The Passion of Christ

The Trials of Christ

Another episode – or sequence of episodes – in which differences between the four gospels causes confusion.  There are also wider issues, discussed in detail in my regular guide to such things, The Passion by Geza Vermes.

  As with all the Passion events, John’s gospel moves the arrest and trial a day early, so Christ himself becomes the sacrificial paschal lamb.  This leads to discussions about whether the various meetings and trials could have in fact taken place at this time under Jewish law.  The other major issue is to what extent the Gentile–focussed gospels ‘spin’ the story to incriminate the Jewish Sanhedrin and let Pilate off the hook. In particular, that part of the narrative where the crowd is offered the choice of Christ or Barabbas is regarded as suspect. No such tradition is mentioned by historians such as Josephus, and he should know. even Matthew’s gospel, considered the one aimed at a Jewish audience, includes the scene of Pilate washing his hands, declaring himself  ‘innocent of the blood of this just person’. Matthew does his best to implicate all of the Jewish people: 'Then answered all the people, and said, His blood be on us, and on our children.' ("7 v 25).

  The portrait offered of Pilate by the gospel writers as a reasonable but irresolute official is also at completely at odds with the reality described by authors such as the ever reliable Josephus (Jewish War and Jewish Antiquities)  and Philo (Embassy to Gaius). Pilate was quite clearly a brutal and vindictive thug who ended up being recalled to Rome to answer for his cruelty and incompetence. 

  So a quick outline of the main events, then a look at the differing details of each gospel.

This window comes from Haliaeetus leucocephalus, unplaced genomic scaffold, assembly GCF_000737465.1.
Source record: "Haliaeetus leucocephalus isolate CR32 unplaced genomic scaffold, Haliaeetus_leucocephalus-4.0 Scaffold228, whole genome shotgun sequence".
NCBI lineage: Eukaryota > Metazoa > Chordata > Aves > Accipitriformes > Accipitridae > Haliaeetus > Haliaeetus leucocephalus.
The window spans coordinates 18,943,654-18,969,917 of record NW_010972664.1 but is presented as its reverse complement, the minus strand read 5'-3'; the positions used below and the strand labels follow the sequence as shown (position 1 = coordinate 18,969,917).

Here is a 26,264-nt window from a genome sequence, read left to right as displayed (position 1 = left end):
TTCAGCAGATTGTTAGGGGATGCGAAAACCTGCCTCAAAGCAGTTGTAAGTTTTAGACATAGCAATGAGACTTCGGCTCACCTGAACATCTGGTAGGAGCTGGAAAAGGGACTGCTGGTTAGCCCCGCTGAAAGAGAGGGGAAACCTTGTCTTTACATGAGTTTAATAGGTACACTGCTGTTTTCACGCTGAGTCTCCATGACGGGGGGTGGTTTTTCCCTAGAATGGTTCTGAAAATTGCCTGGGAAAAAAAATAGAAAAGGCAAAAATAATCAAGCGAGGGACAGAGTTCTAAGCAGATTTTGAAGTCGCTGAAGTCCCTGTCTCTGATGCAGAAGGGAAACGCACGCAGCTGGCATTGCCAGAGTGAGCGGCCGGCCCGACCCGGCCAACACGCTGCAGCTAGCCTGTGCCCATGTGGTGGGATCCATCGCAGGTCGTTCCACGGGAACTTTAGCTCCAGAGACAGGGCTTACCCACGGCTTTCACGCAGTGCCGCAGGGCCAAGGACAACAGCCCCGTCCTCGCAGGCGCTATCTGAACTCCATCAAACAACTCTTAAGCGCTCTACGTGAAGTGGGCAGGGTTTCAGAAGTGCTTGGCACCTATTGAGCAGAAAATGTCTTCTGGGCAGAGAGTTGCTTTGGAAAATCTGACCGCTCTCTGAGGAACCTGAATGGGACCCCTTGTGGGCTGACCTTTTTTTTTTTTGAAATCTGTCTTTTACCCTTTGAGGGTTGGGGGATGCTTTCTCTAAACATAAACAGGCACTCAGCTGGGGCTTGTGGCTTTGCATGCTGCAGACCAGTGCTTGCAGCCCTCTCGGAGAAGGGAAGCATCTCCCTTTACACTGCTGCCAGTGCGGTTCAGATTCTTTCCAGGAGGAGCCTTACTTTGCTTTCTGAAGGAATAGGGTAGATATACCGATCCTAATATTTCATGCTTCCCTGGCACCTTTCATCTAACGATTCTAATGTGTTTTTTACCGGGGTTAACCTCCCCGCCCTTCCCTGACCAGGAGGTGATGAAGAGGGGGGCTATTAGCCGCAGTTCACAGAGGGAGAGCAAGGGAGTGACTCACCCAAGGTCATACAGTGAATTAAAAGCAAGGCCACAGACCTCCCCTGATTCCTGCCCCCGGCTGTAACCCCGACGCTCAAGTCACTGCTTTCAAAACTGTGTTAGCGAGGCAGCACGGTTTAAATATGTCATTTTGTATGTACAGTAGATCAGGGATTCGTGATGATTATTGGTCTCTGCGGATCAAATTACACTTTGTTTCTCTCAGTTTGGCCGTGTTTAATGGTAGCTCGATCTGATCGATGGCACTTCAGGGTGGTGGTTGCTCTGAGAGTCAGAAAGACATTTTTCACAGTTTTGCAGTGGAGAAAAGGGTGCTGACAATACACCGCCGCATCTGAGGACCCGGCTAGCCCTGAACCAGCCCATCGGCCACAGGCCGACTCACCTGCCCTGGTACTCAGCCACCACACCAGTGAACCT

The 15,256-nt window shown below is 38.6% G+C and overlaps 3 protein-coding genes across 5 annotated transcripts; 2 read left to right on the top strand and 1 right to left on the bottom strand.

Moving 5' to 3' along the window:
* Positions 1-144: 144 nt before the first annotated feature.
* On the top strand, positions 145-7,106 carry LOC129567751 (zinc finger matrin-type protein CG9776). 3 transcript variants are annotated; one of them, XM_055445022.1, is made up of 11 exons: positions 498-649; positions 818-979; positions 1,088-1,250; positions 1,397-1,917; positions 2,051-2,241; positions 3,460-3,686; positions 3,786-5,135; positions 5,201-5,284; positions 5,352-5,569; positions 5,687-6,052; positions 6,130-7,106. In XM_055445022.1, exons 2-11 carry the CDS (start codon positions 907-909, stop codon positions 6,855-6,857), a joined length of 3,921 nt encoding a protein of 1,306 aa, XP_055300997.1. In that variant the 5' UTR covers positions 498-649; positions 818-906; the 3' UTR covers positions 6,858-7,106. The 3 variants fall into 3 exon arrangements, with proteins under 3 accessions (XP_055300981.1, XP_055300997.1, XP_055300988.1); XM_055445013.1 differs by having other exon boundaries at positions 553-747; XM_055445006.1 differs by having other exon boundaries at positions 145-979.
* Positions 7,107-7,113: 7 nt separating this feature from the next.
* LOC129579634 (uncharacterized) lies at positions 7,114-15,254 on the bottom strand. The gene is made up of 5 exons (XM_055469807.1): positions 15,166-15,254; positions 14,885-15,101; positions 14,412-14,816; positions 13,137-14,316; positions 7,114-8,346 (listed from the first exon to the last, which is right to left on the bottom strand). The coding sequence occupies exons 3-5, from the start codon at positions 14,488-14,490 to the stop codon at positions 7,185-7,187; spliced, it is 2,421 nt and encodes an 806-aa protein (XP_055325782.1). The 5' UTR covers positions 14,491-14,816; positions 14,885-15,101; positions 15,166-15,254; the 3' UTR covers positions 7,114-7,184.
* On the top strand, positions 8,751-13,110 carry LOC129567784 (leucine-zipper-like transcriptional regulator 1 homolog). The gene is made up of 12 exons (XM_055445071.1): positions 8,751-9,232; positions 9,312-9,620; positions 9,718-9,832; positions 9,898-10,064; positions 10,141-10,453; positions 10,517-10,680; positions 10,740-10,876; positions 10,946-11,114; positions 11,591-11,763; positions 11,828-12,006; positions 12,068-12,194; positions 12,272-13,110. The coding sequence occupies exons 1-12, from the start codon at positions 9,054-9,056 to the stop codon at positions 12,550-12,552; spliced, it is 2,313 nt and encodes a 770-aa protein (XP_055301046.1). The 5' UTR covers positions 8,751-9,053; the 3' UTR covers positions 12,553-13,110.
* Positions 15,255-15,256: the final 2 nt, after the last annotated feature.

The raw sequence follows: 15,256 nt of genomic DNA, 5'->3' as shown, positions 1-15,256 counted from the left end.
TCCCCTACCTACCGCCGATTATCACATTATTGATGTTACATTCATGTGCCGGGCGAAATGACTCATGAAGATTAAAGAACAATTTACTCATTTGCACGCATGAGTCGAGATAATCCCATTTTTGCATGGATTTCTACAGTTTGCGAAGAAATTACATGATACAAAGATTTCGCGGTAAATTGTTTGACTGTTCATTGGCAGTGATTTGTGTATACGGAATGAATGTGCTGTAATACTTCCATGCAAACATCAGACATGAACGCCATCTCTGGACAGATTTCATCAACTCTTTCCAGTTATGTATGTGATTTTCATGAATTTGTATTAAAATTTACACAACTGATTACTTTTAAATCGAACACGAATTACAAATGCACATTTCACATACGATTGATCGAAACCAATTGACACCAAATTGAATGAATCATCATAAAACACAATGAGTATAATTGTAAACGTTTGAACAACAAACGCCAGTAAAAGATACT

Christ is arrested, and brought before the high priest, who declares him guilty. He is beaten.  Peter, who has followed Christ, now denies knowledge of him.
  The next morning Christ appears before the council of elders and priests, the Sanhedrin, where his guilt is confirmed. He is then taken to Pilate, who does not find fault in him. However, pressure from the Sanhedrin changes his mind and he offers the crowd the choice of Christ or Barabbas. Barabbas is chosen.

 In Mark, the priests, elders, and scribes are already assembled at the house of the unnamed high priest.  Various witnesses are brought forward, some ‘false’. Christ  is asked  ‘Art thou the Christ, the Son of the Blessed?’  His incriminating reply is ‘I am: and ye shall see the Son of man sitting on the right hand of power, and coming in the clouds of heaven.’
  The high priest rents his clothes and  Christ is ‘buffeted’. The narrative continues as above.

Matthew names the high priest as Caiaphas. This gospel includes verses on the repentance and remorse of Judas.
  Matthew includes two details relating to Pilate. One is the washing of hands, mentioned already. The other is the unsuccessful intervention on Christ’s behalf by Pilate’s wife. She became, in legend, the Christian saint and Martyr Saint Procula. (She has other names.)

  In Luke, when Pilate realises Christ is a Gallilean he sends him to King Herod. Herod hopes to see miracles enacted, but Christ does not oblige – he is mocked and returned to Pilate.

First, Christ is taken to the priest Annas, father-in-law of Caiaphas, before being taken to the high priest himself.  As the cock crows, Christ is taken to Pilate , but the priests do not enter the judgment chamber ‘, lest they should be defiled; but that they might eat the Passover’.
  The trial before Pilate, with its discussion of the nature of kingship, is far lengthier in John.

The trials in art
By far the most comprehensive guides are the Maesta of Duccio and the 'Small Passion' woodcuts of Durer. Let's start with their interpretations of Christ before Annas. Duccio shows the moment when Christ is found guilty; Durer illustrates the subsequent beating.


Museo dell'Opera del Duomo, Siena

British Museum

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